Today ended up being one of those "not exactly as advertised" days, at least around here. By the time I had the radio turned on this morning there were already serious thunderstorm and tornado watches for the whole central part of the province, including Saskatoon. Seemed like a perfectly nice day at the time, and in the end that's pretty much how it stayed for us, although other parts of the province have been hit with some ugly weather. My experience with weather warnings, summer and winter, suggests that if there are a lot of serious and early weather warnings on the media, nothing much happens. The ones that really nail us seem to come unannounced and unexpectedly, leaving all the pundits shaking their heads and wondering where *that* came from.
I was out and about a bit with the camera on the weekend. One of my field trips was to a horse farm that has a large collection of interesting cross-breeds scattered about the countryside in various locations. An artist friend who lives in the area and likes to visit the horses was my guide, and we had a lovely day driving around from place to place in search of the various herds, and in general just glorying in the day and in our surroundings. We never did find the Friesian stallion and his mares, so have agreed on a future attempt to do so, armed with better instructions on how to locate them--or at least written instructions, which is more than we had this time out.
Before we headed off in search of the horses, I had a brief guided tour of the "retreat" farm owned by my friend and guide. This shot over the fields of wildflowers shows the brick church off in the distance that has been repurposed to serve as home and studio for her husband and herself.
Shot two shows one of this year's foals. I think I am remembering correctly that he is a Friesian-Standardbred cross, but I could be wrong. I was impressed with his attractive looks and self-possessed air.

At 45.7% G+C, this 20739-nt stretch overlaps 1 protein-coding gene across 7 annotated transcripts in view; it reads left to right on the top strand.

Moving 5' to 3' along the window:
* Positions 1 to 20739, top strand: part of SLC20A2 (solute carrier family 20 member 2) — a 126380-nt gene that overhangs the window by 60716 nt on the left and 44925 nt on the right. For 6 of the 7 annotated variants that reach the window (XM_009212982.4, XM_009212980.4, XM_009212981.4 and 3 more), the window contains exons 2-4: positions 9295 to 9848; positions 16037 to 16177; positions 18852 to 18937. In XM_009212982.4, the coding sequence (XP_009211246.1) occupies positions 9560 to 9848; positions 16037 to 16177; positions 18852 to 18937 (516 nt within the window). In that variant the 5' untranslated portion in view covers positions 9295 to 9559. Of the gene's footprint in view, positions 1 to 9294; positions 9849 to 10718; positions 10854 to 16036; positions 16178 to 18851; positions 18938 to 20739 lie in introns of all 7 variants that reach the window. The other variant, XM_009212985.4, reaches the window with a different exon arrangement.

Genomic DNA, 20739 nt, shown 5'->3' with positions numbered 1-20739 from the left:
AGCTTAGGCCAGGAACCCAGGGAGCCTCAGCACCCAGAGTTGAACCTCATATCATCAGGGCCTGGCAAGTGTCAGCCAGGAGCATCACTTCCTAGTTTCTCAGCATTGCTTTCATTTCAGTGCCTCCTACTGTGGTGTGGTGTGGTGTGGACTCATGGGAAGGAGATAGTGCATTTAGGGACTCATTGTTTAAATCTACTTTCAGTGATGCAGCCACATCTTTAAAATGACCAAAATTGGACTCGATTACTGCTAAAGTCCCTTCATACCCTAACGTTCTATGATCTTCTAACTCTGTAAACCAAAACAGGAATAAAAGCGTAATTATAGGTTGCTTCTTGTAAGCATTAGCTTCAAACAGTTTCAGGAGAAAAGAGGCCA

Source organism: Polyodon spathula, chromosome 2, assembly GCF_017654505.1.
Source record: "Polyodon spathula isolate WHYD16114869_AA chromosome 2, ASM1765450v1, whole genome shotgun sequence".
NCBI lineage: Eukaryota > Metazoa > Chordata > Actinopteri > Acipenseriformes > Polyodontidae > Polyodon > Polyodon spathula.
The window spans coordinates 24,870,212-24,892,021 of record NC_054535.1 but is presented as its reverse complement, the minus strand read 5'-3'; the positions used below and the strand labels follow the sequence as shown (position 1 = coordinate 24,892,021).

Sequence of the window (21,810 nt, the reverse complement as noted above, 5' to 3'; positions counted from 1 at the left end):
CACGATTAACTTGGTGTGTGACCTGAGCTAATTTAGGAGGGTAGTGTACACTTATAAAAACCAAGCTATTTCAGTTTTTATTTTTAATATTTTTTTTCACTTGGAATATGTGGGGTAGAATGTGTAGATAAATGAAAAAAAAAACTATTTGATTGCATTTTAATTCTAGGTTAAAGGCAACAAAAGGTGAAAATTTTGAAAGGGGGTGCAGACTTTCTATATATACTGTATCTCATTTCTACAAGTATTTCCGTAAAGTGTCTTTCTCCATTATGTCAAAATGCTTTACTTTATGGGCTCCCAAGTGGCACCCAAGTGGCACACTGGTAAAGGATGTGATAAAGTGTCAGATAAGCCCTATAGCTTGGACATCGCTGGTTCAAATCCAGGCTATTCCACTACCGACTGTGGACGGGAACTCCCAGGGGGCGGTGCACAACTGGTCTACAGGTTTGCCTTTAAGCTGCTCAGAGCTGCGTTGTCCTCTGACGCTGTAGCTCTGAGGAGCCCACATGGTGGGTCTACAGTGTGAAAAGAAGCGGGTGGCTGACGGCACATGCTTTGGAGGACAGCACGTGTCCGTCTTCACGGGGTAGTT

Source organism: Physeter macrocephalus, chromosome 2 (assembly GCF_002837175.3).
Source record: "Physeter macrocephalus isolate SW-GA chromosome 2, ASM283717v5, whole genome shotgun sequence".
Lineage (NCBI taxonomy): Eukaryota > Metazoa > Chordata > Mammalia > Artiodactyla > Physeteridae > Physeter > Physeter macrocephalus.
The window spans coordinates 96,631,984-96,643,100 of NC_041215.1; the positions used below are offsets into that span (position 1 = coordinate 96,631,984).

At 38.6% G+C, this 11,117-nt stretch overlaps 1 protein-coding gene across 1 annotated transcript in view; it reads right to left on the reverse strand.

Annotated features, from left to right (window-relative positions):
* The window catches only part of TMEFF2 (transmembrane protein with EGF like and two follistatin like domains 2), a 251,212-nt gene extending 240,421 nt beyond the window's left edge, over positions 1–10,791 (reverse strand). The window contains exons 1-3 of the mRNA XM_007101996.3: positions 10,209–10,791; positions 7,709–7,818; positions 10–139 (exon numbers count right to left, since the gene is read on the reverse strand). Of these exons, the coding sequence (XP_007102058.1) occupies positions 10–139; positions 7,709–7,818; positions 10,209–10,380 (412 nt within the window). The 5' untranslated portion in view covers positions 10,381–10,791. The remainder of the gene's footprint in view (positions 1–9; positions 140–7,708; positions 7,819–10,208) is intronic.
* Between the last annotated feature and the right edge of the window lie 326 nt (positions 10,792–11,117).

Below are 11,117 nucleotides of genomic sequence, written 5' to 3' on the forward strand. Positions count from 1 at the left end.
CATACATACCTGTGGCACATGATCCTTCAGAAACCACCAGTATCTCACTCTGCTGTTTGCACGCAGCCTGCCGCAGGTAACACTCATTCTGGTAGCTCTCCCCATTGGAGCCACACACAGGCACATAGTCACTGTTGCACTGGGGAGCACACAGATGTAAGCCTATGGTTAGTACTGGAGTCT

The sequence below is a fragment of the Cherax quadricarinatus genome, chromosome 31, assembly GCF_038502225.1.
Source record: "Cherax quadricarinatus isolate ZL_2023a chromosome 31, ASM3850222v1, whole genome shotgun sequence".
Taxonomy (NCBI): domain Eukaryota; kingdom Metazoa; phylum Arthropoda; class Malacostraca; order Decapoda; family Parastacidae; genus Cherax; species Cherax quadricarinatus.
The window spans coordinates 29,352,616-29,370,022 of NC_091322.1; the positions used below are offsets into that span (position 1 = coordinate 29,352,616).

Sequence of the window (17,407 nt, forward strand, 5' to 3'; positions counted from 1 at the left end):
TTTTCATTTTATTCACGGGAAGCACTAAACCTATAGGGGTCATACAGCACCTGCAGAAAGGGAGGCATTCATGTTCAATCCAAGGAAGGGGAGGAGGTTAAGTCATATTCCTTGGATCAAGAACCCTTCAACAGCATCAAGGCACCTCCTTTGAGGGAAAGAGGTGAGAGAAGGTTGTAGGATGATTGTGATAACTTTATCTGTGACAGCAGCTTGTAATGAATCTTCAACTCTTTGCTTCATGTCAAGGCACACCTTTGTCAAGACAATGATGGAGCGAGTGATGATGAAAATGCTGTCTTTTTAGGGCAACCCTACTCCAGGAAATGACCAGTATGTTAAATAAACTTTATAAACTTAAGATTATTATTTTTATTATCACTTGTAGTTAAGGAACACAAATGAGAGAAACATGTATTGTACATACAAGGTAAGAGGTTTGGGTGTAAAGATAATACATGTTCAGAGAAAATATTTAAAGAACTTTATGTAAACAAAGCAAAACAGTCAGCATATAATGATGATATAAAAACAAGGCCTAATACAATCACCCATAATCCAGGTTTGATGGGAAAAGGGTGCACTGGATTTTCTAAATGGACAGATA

We were able to locate the second herd, all Halflingers, at a different location. This shot shows the splendid richly coloured stallion, at rest in the sun. As is always the case at this time of year, the herd was being plagued by insects which they were doing their best to endure. In the summer, wind is always a horse's (and rider's) friend.
Sunday morning Jim and I went out to see a sheep herding demonstration at the Beaver Creek conservation area just south of the city. They have contracted an itinerant shepherd and his flock to graze down unwanted invasive grasses in a field that they plan to re-sow with native species. The shepherd showed his control over his flock and his dog by having a number of observers station themselves in the field with the flock, at a good distance from each other. He then had the dog move the flock from person to person, with a minimum of fuss and bother. It's always impressive to see man, dog and sheep working in this way. Shot two shows Jim being engulfed by the flock.
Shot five shows our front yard, in its somewhat overgrown but splendid array of summer growth. We are working on the "urban habitat" concept with our yard, and it hosts, year-round, many species of birds, both resident and those just passing through.